Red Badgro

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Red Badgro
Red Badgro.jpg
No. 17
Position:End
Personal information
Born:(1902-12-01)December 1, 1902
Orillia, Washington
Died:July 13, 1998(1998-07-13) (aged 95)
Kent, Washington
Height:6 ft 0 in (1.83 m)
Weight:191 lb (87 kg)
Career information
High school:Kent (WA)
College:USC
Career history
As player:
As coach:
Career highlights and awards
Career NFL statistics
Receptions:35
Receiving yards:560
Touchdowns:7
Player stats at NFL.com
Red Badgro
Outfielder
Batted: Left Threw: Right
MLB debut
June 20, 1929, for the St. Louis Browns
Last MLB appearance
September 18, 1930, for the St. Louis Browns
MLB statistics
Batting average.257
Home Runs2
Runs batted in45
Teams

Morris Hiram "Red" Badgro (December 1, 1902 – July 13, 1998) was an American football player and football coach who also played professional baseball. He was inducted into the Pro Football Hall of Fame in 1981.

A native of Orillia, Washington, he attended the University of Southern California (USC) where he played baseball, basketball, and football. He then played nine seasons of professional football as an end for the New York Yankees (19271928), New York Giants (19301935), and Brooklyn Dodgers (1936). He was selected as a first-team All-Pro in 1931, 1933, and 1934. He scored the first touchdown in the first NFL Championship Game and was a member of the 1934 New York Giants team that won the second NFL Championship Game.

Badgro also played professional baseball as an outfielder for six years from 1928 to 1933, including two seasons in Major League Baseball for the St. Louis Browns (1929–1930). After his career as an athlete was over, Badgro served as a football coach for 14 years, including stints as the ends coach for Columbia (1939–1942) and Washington (19461953).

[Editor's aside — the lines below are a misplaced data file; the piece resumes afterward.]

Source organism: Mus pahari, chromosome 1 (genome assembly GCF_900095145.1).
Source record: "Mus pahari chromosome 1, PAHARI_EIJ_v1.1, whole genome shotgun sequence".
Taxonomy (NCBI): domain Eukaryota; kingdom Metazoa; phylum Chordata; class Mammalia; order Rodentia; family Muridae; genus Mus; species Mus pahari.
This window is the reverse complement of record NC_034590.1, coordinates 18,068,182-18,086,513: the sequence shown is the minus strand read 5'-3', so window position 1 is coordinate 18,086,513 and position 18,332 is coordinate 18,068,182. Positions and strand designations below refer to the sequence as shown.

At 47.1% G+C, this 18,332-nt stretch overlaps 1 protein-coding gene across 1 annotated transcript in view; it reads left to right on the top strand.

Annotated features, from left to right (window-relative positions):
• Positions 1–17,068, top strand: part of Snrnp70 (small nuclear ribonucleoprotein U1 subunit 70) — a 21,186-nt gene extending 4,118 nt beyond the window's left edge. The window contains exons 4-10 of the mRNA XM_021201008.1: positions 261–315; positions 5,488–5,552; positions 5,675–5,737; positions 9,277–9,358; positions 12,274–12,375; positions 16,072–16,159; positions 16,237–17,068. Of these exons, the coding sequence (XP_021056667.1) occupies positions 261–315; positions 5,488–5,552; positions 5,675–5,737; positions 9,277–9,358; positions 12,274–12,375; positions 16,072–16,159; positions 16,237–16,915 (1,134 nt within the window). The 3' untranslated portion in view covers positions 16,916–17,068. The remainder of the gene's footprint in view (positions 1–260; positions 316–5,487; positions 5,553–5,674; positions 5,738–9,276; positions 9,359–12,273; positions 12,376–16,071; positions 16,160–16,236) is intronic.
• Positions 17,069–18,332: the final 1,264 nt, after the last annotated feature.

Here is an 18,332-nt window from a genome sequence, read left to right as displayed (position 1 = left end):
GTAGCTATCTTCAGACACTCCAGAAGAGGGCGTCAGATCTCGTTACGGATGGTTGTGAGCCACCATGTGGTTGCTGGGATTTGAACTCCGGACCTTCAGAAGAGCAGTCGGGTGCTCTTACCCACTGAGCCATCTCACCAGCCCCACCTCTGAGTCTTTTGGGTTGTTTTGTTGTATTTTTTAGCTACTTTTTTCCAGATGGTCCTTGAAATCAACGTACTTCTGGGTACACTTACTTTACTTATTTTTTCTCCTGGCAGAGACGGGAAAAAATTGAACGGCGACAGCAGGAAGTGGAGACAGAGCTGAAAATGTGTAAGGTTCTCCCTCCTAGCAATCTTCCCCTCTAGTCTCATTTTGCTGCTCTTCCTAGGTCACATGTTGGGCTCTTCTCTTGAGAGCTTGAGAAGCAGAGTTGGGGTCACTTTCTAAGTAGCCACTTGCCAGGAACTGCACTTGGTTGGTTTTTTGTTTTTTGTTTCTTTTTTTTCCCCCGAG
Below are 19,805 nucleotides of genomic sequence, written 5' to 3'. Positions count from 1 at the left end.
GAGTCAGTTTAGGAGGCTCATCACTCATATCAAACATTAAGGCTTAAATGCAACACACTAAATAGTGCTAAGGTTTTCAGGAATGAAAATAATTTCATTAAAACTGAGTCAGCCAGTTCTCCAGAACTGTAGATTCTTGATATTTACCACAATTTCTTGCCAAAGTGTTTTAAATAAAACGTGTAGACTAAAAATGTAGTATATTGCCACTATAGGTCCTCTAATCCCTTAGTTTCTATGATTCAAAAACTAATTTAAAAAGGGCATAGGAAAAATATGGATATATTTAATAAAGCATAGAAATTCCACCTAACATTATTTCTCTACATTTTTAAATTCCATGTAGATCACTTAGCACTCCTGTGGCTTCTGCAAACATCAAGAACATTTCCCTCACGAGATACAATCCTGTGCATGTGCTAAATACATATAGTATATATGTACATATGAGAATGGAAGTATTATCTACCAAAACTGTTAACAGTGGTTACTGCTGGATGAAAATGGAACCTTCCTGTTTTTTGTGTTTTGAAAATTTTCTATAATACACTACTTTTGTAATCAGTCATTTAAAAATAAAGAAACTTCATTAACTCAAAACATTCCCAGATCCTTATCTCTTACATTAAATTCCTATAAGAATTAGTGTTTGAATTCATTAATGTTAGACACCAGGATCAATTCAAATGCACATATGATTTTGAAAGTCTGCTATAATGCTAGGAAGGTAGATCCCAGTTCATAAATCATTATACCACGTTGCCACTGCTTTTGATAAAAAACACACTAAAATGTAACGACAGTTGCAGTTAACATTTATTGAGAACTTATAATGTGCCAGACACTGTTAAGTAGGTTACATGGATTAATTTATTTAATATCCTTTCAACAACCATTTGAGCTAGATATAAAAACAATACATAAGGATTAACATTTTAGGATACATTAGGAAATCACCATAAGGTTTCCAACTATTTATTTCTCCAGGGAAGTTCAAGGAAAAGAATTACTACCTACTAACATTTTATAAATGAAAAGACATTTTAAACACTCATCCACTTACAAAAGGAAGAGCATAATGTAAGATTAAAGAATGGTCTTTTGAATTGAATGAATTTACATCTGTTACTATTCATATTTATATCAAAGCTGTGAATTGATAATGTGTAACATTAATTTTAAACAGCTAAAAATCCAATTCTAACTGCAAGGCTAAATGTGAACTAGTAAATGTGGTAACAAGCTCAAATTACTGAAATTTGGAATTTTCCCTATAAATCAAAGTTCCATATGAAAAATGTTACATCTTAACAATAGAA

Early years[edit]

Badgro was born in 1902 in Orillia, Washington.[1] His father, Walter Badgro (1865–1940), was a farmer in Orillia.[2][3] He attended Kent High School where he was twice named captain of the basketball and baseball teams.[4] Badgro later recalled that his focus was on baseball and basketball in high school, noting that he only played "maybe three games of football in four years" of high school.[5]

University of Southern California[edit]

Badgro enrolled at the University of Southern California (USC) on a basketball scholarship. At USC, was a multi-sport star in baseball, basketball, and football.[6] Playing at the end position for the USC football team, he was selected by the United Press as a first-team player on the 1926 All-Pacific Coast football team. He was a forward for the USC basketball team and was named to the All-Pacific Coast Conference basketball team in 1927.[7] During the 1927 baseball season, he led USC with a .352 batting average, scored 25 runs in 21 games, and was named to the All-California baseball team.[8]

Professional athlete[edit]

Football[edit]

Badgro played 10 seasons of professional football. During the 1927 season, he appeared in 12 games for the New York Yankees.[1] The Yankees folded after the 1928 season, and Badgro opted to focus on professional baseball. He did not play professional football in 1929.

After playing Major League Baseball in 1929 and 1930, Badgro qualified as a free agent in professional football and signed with the New York Giants for $150 a game.[9] He gained his greatest acclaim as the starting left end for the Giants from 1930 to 1935. He was regarded as a sure-tackling defender and an effective blocker and talented receiver on defense. Giants coach Steve Owen said of Badgro: "He could block, tackle, and catch passes equally well. And he could do each with the best of them."[10] Highlights from Badgro's prime years include the following: